Editor’s Note: In today’s essay, Contributing Editor Aaron Task reveals why conventional wisdom about spending in retirement is misguided.
In fact, many newly retired people experience what’s known as a “spending surge” in their first few years after leaving the work world behind. And many of them aren’t prepared.
But here at Wealthy Retirement, we know how imperative it is to get a clear picture of how much you’ll need to live comfortably in retirement. That’s why we developed our Retirement Readiness Calculator.
This tool is free and takes less than five minutes to use. Take a moment today and give it a shot – and don’t let early retirement spending surges catch you by surprise.
– Mable Buchanan, Assistant Managing Editor
If you’re retired, or planning for it, you’ve probably heard of the 4% rule. It has been a key part of retirement planning since the 1990s.
The big idea: Withdrawing a maximum of 4% of retirement assets per year guarantees most people will not outlive their money.
The 4% rule assumed people would not be retired for more than 33 years, and it was based on a study of stock and bond returns from 1926 to 1976.
The “beauty” of the system was that the 4% number meant people could keep up with inflation without eating into their principal. Most of that 4% was produced by dividends and Treasury coupons.
Now, you’re probably already seeing some issues with this rule:
Inflation, at least officially, is a lot lower today than it was from 1926 to 1976. However, so are bond yields. (These lower yields lead many people to question whether the 4% rule still works.)
For a variety of reasons, dividends are lower today than they were during the period that was studied in order to create the 4% rule. The dividend yield of the S&P 500 is currently 1.8%. The long-term average is 4.3%.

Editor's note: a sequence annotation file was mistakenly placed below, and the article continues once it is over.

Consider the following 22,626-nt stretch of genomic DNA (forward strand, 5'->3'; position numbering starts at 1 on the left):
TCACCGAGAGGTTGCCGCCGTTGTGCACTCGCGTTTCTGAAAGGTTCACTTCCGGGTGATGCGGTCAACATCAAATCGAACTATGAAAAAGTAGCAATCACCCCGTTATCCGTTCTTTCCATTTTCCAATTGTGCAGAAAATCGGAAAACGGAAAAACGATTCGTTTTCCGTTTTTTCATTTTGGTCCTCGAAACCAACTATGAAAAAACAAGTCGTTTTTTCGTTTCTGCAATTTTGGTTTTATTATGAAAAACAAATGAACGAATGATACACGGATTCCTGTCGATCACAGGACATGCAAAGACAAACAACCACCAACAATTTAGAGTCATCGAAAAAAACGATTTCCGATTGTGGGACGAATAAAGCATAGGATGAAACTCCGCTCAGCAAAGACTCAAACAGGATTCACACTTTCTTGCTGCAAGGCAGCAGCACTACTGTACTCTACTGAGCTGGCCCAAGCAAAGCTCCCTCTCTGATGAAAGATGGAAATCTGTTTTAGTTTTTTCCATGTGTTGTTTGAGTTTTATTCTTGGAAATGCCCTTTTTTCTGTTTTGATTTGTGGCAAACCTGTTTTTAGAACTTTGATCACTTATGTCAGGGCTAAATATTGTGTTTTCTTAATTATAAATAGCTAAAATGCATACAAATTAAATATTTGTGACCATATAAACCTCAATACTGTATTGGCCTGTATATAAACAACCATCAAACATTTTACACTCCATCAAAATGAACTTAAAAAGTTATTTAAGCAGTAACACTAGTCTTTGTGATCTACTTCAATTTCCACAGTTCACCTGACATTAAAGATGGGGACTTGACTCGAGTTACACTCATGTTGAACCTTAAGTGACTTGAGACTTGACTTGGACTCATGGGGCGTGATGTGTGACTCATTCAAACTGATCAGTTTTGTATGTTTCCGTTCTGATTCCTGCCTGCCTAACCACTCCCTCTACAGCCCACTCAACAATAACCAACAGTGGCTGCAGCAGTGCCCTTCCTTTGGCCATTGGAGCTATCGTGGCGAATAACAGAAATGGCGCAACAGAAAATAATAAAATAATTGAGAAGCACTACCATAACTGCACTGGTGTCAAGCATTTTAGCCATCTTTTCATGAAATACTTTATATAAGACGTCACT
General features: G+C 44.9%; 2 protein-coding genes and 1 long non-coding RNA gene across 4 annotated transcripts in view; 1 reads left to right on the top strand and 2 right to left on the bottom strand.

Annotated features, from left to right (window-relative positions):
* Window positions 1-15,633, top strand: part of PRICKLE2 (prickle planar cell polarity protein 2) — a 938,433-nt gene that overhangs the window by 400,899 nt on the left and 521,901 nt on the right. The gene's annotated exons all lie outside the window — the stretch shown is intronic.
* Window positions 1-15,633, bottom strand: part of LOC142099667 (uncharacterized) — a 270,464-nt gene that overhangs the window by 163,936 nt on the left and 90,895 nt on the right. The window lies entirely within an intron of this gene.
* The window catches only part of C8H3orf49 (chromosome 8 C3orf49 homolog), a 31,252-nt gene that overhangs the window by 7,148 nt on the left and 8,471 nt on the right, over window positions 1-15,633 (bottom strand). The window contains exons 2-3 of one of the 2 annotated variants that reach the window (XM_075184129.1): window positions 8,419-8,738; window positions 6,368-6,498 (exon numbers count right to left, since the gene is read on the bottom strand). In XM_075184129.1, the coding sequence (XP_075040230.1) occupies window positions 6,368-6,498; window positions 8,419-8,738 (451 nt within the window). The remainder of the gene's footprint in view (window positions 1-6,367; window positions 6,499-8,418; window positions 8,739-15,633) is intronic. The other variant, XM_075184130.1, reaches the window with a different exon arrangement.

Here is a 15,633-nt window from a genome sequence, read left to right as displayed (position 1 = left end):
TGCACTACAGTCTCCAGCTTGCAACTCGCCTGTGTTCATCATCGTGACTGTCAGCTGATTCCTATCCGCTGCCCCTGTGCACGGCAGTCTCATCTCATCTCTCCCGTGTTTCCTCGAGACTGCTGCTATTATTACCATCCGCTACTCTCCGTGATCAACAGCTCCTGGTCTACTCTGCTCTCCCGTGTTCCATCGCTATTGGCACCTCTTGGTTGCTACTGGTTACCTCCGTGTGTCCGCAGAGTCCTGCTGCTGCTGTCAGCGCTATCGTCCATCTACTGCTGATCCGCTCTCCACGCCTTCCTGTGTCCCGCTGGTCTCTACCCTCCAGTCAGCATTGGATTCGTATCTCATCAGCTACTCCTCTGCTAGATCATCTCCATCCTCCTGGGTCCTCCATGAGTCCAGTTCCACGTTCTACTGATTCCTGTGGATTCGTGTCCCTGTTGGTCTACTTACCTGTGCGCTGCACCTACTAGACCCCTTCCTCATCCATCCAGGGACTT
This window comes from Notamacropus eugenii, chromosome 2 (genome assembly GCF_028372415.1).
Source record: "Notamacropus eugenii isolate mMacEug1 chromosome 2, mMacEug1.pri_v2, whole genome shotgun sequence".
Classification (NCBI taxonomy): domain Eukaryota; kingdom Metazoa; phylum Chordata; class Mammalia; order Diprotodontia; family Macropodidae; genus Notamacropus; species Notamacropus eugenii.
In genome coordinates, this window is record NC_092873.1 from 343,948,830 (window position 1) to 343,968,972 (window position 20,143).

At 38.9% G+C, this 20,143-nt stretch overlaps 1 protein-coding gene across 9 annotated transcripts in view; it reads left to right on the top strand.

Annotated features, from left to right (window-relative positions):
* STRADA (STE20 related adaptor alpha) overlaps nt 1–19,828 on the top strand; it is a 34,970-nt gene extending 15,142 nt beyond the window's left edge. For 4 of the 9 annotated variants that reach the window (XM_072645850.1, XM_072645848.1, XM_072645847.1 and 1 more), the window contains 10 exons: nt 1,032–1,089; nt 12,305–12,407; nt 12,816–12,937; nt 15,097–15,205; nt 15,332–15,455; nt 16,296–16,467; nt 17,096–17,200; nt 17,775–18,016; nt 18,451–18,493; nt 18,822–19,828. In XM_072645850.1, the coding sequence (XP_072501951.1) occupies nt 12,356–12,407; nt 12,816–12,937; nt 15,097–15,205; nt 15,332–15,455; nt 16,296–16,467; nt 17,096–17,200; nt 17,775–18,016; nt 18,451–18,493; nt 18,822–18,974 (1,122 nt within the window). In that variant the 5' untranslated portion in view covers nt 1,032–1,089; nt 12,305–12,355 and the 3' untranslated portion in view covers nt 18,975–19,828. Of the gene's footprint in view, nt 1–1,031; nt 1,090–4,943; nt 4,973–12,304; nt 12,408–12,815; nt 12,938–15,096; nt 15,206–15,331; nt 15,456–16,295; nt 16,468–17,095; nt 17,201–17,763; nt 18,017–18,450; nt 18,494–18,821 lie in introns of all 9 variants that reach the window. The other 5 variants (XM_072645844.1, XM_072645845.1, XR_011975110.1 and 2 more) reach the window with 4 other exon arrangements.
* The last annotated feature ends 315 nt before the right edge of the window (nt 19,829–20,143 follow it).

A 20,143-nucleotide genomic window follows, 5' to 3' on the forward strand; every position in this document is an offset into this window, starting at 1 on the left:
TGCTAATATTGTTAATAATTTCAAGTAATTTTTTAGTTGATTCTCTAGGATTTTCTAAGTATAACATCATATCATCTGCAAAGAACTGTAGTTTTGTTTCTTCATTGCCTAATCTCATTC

Thirty-three years is a long time for most retirees, but today, people are living even longer. The number of people over age 85 is projected to triple by 2050, according to the AARP Public Policy Institute.
More importantly, perhaps, the 4% rule was designed to provide a consistent stream of income in retirement. But the reality is that most people’s retirement spending is neither consistent nor steady.
J.P. Morgan Asset Management analyzed the spending patterns of more than 5 million U.S. retirees.
This landmark study found the conventional wisdom about “constant spending” in retirement is wrong.
In fact, there’s “a high degree of retirement spending volatility.” Typically, this takes the form of a “spending surge” right before and immediately after retirement.
This “surge” is often the result of the expenses involved with moving, such as getting a house ready for sale and the
Source:: Investment You